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0600 Talking About Sight

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Complete Transcript
Welcome to English as a Second Language Podcast number 600: Talking About Sight.

This is English as a Second Language Podcast episode 600. I’m your host, Dr. Jeff McQuillan, coming to you from the Center for Educational Development in beautiful Los Angeles, California.

Visit our website at eslpod.com. Become a member of ESL Podcast and you can get our Learning Guides for each of our current episodes that will help you improve your English even faster.

This episode is called “Talking About Sight,” about how you see and vocabulary related to seeing. Let’s get started.

[start of dialogue]

Sue: This medication I’m taking is messing with my vision. Everything is blurry.

Hamed: That’s a good reason for you to stay home from work today.

Sue: I can’t. I have to give a presentation this afternoon and I can’t flake out on my coworkers.

Hamed: What good are you to them if you’re blind as a bat?

Sue: Everybody else will have crystal clear vision, so all I have to do is to put in an appearance. Things may not be as sharp as I’d like them to be, but I can still make out people and objects – as long as they’re really big.

Hamed: I don’t think your coworkers are going to want you to blindside them today with your strange behavior. You’re going to do more harm than good.

Sue: I can see well enough. I only see double if I move my head like this. Whoa…

Hamed: At this point, I don’t care if you have X-ray vision. That medication is affecting more than your vision. It’s impairing your better judgment!

[end of dialogue]

Sue begins our dialogue by saying, “This medication I’m taking is messing with my vision. Everything is blurry.” “Medication” is just another word for medicine, or a drug that you take to help your health. “To mess with” is an informal expression meaning to interfere with something or someone, to make something more difficult for someone, to get in someone’s way in order to make something more difficult for them. You may say to someone, “Don’t mess with me.” That’s a rather strong statement; you’re saying if you interfere with me or what I’m trying to do, I am going to do something bad to you; I am going to perhaps hurt you. Here, however, Sue just means that the medication is interfering with, or affecting in a negative way, her vision. “Vision” (vision) is another word for eyesight, which means how well or how poorly you’re able to see things. If you have what we might call perfect eyesight, we would say you have 20-20 vision, meaning you are able to see without any glasses. Well, Sue does not have 20-20 vision. She says, “Everything is blurry (blurry).” When things are “blurry” they are unclear, we would say they are not in focus. Your eyes can’t see them clearly, it’s sort of like there are clouds around them. Or, you can’t see where one thing begins and another ends. Another adjective we might use in this situation when talking about vision is “fuzzy” (fuzzy). “Blurry” is probably more common however.

Hamed says, “That’s a good reason for you to stay home from work today.” He’s telling her that she should not go to work because her vision is blurry. Sue, however, says, “I can’t (I can’t stay home). I have to give a presentation this afternoon and I can’t flake out on my coworkers.” The expression “to flake (flake) out” is a two-word phrasal verb meaning not to do something you are supposed to do, especially something you are supposed to do with another person. For example, you say that you are going to go to a movie with your friend and that you will meet at the movie theater. But then you decide you’re not going to go to the movie and you don’t even tell your friend. That would be “to flake out.” Even if you did tell your friend that could also be considered “flaking out,” especially if you do it at the last minute, meaning right before the actual time you are supposed to go to the movie. We can also used the verb “to flake” to mean the same thing, but “to flake out” is probably more common, the two-word phrasal version.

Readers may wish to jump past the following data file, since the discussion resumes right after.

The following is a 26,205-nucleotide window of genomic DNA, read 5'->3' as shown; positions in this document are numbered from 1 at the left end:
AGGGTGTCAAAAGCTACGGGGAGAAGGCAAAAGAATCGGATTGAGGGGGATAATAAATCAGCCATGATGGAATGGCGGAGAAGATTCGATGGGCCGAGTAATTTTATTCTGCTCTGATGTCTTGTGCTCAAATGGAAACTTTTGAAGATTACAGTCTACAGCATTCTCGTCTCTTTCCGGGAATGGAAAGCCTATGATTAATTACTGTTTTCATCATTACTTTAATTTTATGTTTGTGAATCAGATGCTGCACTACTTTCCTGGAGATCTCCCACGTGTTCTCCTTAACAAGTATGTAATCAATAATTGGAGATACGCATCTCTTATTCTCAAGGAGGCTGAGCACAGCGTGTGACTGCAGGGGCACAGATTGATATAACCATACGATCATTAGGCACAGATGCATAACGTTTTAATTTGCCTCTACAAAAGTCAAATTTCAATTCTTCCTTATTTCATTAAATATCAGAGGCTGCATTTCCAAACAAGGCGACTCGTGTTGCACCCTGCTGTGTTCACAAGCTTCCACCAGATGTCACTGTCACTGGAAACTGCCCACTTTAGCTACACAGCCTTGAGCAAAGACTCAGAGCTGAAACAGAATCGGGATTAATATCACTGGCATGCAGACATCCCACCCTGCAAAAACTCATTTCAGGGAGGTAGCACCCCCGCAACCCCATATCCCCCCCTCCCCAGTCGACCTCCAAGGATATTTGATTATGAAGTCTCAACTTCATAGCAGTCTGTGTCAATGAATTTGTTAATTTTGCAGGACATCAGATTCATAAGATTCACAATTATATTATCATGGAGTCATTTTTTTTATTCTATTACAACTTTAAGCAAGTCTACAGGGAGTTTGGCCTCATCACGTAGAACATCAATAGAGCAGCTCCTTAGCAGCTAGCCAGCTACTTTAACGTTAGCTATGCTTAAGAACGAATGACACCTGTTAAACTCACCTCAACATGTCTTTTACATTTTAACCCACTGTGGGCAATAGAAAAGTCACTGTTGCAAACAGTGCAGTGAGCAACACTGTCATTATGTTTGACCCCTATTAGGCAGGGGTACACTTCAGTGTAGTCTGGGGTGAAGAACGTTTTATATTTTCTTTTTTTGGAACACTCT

Sue is giving a presentation with some of her “coworkers,” people with whom she works, and so cannot stay home. Hamed says, “What good are you to them if you’re blind as a bat?” “What good are you to them (means how are you going to help them) if you are blind as a bat?” This is an old expression in English. “To be blind” means to be unable to see. A “bat” is an animal that, I was told in school, doesn’t see. So, “to be blind as a bat” means that you cannot see; you’re unable to see very well.

Sue says, “Everybody else will have crystal clear vision.” Things that are “crystal (crystal) clear” are things that are very clear, very easy to see, or very easy to understand. You can use this not just for vision – eyesight, you can also use it to talk about an explanation for example. “This explanation is crystal clear,” I can understand it easily. We hope these explanations are crystal clear to you! Sue says all she else to do is to put in an appearance. “To put in an appearance” means to show up, to be seen in a particular place even if you don’t do anything important, even if you don’t stay there very long: My friend is getting married, I don’t really want to go to the party after the wedding, what we call the wedding reception, but I need to put in an appearance at the church where he’s getting married. I need to go there and be seen.